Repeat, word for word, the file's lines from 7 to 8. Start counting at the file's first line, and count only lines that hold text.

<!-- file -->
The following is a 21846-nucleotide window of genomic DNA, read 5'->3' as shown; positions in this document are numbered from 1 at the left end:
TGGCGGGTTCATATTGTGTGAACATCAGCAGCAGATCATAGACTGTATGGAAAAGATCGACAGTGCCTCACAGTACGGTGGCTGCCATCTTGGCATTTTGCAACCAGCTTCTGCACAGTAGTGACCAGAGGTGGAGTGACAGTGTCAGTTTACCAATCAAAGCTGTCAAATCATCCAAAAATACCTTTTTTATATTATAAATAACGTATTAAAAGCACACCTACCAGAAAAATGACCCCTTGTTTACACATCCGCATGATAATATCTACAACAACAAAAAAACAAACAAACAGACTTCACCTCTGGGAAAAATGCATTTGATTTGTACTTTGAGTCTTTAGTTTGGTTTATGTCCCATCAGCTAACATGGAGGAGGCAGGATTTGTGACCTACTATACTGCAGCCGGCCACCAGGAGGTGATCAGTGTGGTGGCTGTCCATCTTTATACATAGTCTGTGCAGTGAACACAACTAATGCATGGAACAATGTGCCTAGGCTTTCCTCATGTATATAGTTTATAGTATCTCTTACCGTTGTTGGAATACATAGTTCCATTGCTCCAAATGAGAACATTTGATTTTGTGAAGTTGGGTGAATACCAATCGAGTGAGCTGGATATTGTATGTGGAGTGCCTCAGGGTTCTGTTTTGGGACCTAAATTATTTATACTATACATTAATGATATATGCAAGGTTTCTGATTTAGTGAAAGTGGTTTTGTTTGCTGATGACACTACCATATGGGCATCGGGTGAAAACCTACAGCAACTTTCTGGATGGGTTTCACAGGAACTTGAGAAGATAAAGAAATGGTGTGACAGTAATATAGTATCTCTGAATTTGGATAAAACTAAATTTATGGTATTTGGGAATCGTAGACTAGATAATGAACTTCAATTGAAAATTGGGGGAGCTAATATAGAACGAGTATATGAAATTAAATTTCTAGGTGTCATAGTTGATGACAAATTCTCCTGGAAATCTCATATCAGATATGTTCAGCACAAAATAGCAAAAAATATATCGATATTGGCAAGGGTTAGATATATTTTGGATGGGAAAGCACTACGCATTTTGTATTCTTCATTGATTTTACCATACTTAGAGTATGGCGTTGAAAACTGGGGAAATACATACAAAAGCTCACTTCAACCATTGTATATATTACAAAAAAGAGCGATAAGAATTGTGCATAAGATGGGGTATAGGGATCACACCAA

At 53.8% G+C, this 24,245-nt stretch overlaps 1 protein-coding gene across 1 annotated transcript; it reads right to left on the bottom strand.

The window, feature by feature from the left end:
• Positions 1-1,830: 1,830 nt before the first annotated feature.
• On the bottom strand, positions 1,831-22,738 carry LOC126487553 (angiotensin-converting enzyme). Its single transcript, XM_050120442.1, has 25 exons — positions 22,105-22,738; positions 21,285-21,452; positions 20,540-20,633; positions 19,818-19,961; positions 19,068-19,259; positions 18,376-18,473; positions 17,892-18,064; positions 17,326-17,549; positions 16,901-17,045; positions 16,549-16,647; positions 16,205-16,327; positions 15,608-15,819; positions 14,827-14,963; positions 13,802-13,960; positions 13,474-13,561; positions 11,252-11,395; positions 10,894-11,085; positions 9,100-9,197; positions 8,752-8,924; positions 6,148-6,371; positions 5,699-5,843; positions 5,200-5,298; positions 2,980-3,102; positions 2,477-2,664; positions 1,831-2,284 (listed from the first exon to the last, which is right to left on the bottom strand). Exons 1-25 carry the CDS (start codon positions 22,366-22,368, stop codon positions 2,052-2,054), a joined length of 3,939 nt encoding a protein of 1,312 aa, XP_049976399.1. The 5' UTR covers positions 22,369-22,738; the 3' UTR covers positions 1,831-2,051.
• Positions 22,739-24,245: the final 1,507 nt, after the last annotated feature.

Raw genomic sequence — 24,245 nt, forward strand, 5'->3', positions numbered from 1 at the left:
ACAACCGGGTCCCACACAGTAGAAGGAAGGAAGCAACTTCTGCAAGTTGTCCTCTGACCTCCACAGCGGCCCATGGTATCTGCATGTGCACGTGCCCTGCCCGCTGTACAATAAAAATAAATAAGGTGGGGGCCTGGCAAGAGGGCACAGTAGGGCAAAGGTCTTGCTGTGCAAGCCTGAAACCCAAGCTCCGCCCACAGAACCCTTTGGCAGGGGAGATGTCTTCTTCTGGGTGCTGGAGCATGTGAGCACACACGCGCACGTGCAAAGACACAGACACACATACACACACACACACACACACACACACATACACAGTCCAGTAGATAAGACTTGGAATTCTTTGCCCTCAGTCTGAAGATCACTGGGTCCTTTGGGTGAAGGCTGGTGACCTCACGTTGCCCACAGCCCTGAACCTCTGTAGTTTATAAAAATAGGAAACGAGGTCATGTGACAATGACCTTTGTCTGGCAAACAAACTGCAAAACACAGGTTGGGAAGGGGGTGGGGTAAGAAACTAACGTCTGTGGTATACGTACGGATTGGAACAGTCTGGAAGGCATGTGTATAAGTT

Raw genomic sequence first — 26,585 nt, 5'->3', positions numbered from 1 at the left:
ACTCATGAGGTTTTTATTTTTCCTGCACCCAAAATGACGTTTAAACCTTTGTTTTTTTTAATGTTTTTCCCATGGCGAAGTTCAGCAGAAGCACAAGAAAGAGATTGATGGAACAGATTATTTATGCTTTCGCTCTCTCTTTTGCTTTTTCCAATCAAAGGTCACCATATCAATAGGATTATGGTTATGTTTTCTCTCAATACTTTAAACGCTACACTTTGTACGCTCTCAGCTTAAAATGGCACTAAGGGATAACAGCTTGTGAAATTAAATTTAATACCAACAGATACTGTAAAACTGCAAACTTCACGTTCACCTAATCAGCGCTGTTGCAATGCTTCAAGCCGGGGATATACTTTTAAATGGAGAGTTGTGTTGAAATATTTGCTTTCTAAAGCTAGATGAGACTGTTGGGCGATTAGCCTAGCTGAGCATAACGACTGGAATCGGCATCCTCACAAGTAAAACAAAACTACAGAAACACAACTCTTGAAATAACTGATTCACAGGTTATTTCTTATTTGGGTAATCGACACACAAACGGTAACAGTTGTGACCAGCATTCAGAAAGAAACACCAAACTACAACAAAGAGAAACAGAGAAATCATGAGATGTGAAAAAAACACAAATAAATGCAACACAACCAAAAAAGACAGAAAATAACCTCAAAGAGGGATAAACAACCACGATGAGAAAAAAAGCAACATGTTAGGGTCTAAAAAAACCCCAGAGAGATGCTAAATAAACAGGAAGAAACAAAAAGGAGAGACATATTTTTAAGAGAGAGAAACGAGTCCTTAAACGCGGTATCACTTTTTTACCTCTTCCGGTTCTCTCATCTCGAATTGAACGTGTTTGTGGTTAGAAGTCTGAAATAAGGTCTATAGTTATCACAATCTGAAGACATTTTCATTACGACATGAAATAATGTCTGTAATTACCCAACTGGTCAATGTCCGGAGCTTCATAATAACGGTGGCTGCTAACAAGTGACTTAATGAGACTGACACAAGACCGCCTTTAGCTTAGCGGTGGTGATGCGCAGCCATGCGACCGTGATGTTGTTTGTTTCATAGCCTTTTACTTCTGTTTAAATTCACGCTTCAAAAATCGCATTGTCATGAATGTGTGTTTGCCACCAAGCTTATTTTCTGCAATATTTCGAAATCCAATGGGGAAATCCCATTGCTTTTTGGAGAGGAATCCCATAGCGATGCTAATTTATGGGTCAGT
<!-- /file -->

• Positions 22,739-24,245: the final 1,507 nt, after the last annotated feature.

Raw genomic sequence — 24,245 nt, forward strand, 5'->3', positions numbered from 1 at the left: